Inflation risks are top of mind for investors today. Should inflation take hold in an uncontrolled way, equity prices would surely face headwinds. And with the US government literally mailing US$1,400 checks to its citizens, one could be forgiven for getting a little nervous. But we believe core inflation will not be a problem (as we explained in our Spotlight Series podcast recently). And furthermore, a recent analysis of US stimulus checks shows that most of these proceeds are not even being consumed today.
Over the course of the last year, most Americans in need have received direct payments from the US government in form of stimulus checks. There were three in total: the first and second under President Trump for US$1,200 and US$600, respectively; and the third under President Biden for US$1,400.
These amount to sizeable fiscal injections by the government directly into the US economy. The most recent round of US$1,400 checks, for example, equates to approximately US$400 billion in aggregate. And many have suggested that such large-scale government handouts could well lead to excessive inflation – especially when these checks are being sent to the people who need them most.
But here is the interesting thing: only about one-quarter of these direct handouts is actually being consumed. The remainder is being saved or used to pay down debts.
According to research from the Federal Reserve Bank of New York:
“We find remarkable stability in how stimulus checks are used over the three rounds… The average share of stimulus payments that households set aside for consumption—what economists call the marginal propensity to consume (MPC)—declined from 29 percent in the first round to 26 percent in the second and to 25 percent in the third.”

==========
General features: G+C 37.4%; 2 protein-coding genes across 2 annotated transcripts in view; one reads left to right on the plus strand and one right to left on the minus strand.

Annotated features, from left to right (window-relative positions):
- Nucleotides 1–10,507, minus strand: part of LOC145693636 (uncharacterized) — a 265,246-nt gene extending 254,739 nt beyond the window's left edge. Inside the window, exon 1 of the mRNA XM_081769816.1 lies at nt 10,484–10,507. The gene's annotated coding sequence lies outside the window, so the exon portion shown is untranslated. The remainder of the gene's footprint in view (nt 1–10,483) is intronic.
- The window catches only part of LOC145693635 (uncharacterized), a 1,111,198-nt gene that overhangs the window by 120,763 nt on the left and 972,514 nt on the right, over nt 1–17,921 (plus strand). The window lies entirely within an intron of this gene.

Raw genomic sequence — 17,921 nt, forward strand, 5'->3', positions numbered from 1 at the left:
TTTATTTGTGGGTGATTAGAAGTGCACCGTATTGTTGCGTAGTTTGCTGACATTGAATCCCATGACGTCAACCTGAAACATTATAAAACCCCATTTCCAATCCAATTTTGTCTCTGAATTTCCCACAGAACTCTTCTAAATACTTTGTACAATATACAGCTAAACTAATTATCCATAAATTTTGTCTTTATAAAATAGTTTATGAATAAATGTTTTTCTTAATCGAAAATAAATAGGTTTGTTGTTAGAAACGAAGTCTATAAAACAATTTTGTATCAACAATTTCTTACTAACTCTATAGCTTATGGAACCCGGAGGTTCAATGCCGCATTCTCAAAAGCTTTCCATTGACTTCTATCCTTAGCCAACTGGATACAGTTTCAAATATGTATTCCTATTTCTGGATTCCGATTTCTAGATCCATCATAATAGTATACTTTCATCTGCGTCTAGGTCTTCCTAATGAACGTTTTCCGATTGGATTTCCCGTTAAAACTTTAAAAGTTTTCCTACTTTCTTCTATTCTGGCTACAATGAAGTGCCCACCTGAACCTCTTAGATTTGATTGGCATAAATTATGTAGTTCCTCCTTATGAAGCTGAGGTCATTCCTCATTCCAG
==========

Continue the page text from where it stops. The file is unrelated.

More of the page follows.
How US Households Use Their Stimulus Checks
The authors’ explanation for this consumer behaviour is logical:
“Our findings indicate that in an environment that continues to be characterized by constraints on many activities and by high unemployment, as well as high uncertainty about the duration and continued economic impact of the pandemic… households planning to use the third relief payments mostly to pay off debt and save.”
The less money that is spent, the less inflationary these checks are. And this is good news. We would ideally like to see a strong US economy – but not one that overheats by driving aggregate demand growth to levels far above the capacity of the US economy.
On the indicators we have seen to date, the probability of this “goldilocks” scenario playing out appears quite high. Balance sheets of the US consumer, which have been in continual repair since the GFC, have improved significantly again as a direct result of the government’s fiscal support in combination with the Fed’s low interest rate policy. This can be clearly observed in the chart below which illustrates the debt service payments of US households as a percentage of disposable personal income.
This says to us that when the uncertainty subsides, US households will look to recommence borrowing to fund consumption. And there is now plenty of capacity of this to happen. Said another way, these healthy consumer balance sheets will likely underwrite a sustainable expansion in US consumption for many years to come.
Andrew Macken is the Chief Investment Officer at Montaka Global Investments. To learn more about Montaka, please call +612 7202 0100.